His wife returned from her shopping trip and among her purchases was a CD that she couldn’t wait to play. She held the case up for him to see and he nodded approvingly, politely, not really interested but not wishing to offend. It was a compilation of “Great Opera Choruses” by a local orchestra and choir. She plucked the disk out of his case like she was grabbing bowling ball, slid it into the player and pressed PLAY. The first track, almost predictably, was The Anvil Chorus, from Il Trovatore and he went on doing what he had been doing, happy to have some music to do it by; but the second track invaded his consciousness, taking command of his thoughts and transporting back a quarter of a century to the other side of the world.
It was pure coincidence that he had been in Paris when Fançois Mitterand swept to power in 1981, replacing Valerie Giscard d’Estaing as President. He had been outside the Elysée Palace when the reins of power were handed over; he had been on the Champs-Elysées when the motorcade of the new President had swept down the avenue after his having laid a wreath on the Tomb of the Unknown Soldier; but he had skipped the reception with the Mayor of Paris, Jacques Chirac, at the Hôtel de Ville, preferring instead to have lunch in his favourite café on the Rue Sufflot. All the usual crowd were there, including Serge, the waiter, who always had the place in an uproar because of his propensity to deliver orders to the wrong tables, causing animated exchanges accompanied by much shrugging and eye-rolling and arm-waving and head shaking. What was unusual that day, however, was not Serge’s incompetence but what was happening outside the café; for the new President’s final inauguration engagement was the laying of a single rose on the tomb of Jean Moulin, in the Panthéon, which stands at the top of the Rue Soufflot. On either side, the street had been lined with metal barriers to prevent the crowd from spilling onto the roadway and he overheard one patron of the café, paraphrasing the famous epigram of Jean-Baptiste Alphonse Karr by intoning cynically to the crowd: “Nouveau Président, nouvelles barrières”.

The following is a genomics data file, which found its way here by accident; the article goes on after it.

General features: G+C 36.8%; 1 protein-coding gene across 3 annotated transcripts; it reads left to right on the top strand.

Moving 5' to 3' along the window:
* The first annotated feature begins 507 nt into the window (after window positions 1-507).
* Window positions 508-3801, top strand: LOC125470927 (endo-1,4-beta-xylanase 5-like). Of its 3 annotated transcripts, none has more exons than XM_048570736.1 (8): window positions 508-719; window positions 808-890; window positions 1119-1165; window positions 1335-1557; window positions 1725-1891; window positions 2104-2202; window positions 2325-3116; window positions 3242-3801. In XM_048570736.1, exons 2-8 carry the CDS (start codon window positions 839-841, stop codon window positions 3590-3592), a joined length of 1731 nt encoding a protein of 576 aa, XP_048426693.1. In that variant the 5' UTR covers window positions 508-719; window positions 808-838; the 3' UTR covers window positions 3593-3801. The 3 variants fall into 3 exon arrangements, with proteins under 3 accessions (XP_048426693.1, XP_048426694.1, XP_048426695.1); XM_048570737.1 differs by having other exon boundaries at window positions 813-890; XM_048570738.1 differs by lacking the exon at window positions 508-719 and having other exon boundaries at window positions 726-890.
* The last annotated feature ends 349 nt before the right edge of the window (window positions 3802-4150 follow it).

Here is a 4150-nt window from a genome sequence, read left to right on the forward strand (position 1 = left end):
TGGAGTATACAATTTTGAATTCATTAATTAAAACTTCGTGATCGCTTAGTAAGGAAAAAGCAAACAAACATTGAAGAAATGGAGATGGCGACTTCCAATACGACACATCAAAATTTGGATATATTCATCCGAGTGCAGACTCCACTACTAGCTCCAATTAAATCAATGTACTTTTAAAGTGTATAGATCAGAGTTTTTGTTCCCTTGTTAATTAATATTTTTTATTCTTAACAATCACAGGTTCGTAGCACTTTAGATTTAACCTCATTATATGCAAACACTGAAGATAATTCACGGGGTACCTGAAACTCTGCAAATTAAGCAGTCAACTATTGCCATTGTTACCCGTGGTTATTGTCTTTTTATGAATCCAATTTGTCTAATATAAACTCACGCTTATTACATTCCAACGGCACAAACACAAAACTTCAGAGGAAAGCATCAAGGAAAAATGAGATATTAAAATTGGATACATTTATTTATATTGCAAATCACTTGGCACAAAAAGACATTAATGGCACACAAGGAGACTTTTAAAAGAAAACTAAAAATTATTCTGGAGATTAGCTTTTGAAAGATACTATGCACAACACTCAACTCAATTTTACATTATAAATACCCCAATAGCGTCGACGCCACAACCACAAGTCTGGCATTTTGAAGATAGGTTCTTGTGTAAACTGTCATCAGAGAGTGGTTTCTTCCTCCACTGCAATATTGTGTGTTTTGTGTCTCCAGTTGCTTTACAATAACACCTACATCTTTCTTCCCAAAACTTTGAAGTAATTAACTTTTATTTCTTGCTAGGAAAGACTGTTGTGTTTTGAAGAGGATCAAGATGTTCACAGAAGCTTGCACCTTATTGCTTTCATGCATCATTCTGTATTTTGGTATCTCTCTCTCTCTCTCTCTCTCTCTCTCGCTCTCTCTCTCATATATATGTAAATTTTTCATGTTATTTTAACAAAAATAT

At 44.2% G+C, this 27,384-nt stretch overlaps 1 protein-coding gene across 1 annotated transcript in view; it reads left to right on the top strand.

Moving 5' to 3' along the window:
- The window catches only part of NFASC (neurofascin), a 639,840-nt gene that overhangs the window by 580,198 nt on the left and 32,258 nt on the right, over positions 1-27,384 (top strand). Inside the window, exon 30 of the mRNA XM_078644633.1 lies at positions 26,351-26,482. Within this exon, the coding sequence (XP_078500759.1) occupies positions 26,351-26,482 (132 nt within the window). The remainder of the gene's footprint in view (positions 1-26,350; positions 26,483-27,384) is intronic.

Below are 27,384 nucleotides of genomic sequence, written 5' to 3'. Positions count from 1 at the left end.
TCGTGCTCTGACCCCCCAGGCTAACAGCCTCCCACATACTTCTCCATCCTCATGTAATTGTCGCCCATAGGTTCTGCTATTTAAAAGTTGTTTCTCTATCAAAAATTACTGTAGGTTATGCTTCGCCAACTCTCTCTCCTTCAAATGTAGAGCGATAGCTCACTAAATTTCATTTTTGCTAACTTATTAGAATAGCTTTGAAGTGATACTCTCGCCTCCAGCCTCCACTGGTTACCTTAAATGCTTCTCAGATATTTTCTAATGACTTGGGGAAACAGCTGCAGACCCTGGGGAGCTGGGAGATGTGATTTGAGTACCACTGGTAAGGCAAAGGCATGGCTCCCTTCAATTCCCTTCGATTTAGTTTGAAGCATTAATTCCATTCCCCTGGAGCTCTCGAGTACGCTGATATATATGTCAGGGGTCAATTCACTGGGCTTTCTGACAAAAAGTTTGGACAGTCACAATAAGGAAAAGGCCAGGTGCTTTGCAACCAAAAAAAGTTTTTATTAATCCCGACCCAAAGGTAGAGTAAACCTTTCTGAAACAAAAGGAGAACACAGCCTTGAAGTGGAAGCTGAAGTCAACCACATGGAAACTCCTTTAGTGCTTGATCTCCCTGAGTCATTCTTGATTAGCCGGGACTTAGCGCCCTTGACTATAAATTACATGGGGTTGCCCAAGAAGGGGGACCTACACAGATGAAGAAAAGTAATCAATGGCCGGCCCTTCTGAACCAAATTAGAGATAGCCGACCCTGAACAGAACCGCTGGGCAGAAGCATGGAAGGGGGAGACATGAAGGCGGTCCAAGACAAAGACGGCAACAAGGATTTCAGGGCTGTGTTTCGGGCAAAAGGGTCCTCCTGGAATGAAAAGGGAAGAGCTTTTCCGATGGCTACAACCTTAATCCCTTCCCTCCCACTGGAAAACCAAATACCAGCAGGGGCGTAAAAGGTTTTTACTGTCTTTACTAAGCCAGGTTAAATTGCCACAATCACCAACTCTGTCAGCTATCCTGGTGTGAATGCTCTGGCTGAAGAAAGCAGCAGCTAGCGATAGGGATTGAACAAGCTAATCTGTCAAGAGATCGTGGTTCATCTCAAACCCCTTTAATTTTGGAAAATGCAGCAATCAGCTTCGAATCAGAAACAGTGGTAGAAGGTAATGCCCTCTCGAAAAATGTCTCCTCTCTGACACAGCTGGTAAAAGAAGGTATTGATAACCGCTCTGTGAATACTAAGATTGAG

As it happened, his hotel was on the Place du Panthéon, and his 5th floor balcony, although offering onto a side street, provided a clear view of the approaches to the mausoleum. He had a perfect view of the new Président walking across the square with the rose in his hand. Then later, as he stepped out of his room to go downstairs, he was almost trampled by a squad of machine-gun toting CRS as they hurriedly made their way down from their vantage points on the roof. The hotel Patron later revealed that all the rooms were supposed to have been vacated during the Presidential visit. He didn’t realise that Monsieur had slipped upstairs.
But it was a time three years later to which the second track of his wife’s new CD had transported him; to a different crowd gathering under very different circumstances; not celebrating Mitterand’s election but protesting against a law proposed by his Minister for Education, Savary. At the time, the newspapers, depending upon their political affiliation, estimated the crowd somewhere between 1 and 4 million strong. The demonstrators had come from Paris, the banlieu, the provinces and even from the dominions and territories overseas; converging on the Place de la Bastille from the north and from the south. He was scheduled to leave Paris that evening so he checked out of his hotel after breakfast, took his luggage to the airport, then caught a train back into the city with a group of protestors who had flown up from the Midi. Although the protests were vehement, ultimately forcing the resignation of the minister, the feeling was like that of a giant picnic. His newfound companions, a group of schoolteachers, had even brought a picnic lunch, which they shared with him on the way into the city. But the over-riding memory of that day, 25 years after the event, was the seemingly inexhaustible tide of people parading through the Place de la Bastille; and the anthem they were singing with passionate defiance. It was based on an operatic chorus, written by an Italian, about the enslavement of the Jews in ancient Babylon and recently popularised by a Greek diva singing in French. And now, whenever he hears The Chorus of the Hebrew Slaves, he is instantly transported back in time to the Place de la Bastille and the last time he saw Paris.
Appropriately, the chorus begins with the words: Va, pensiero.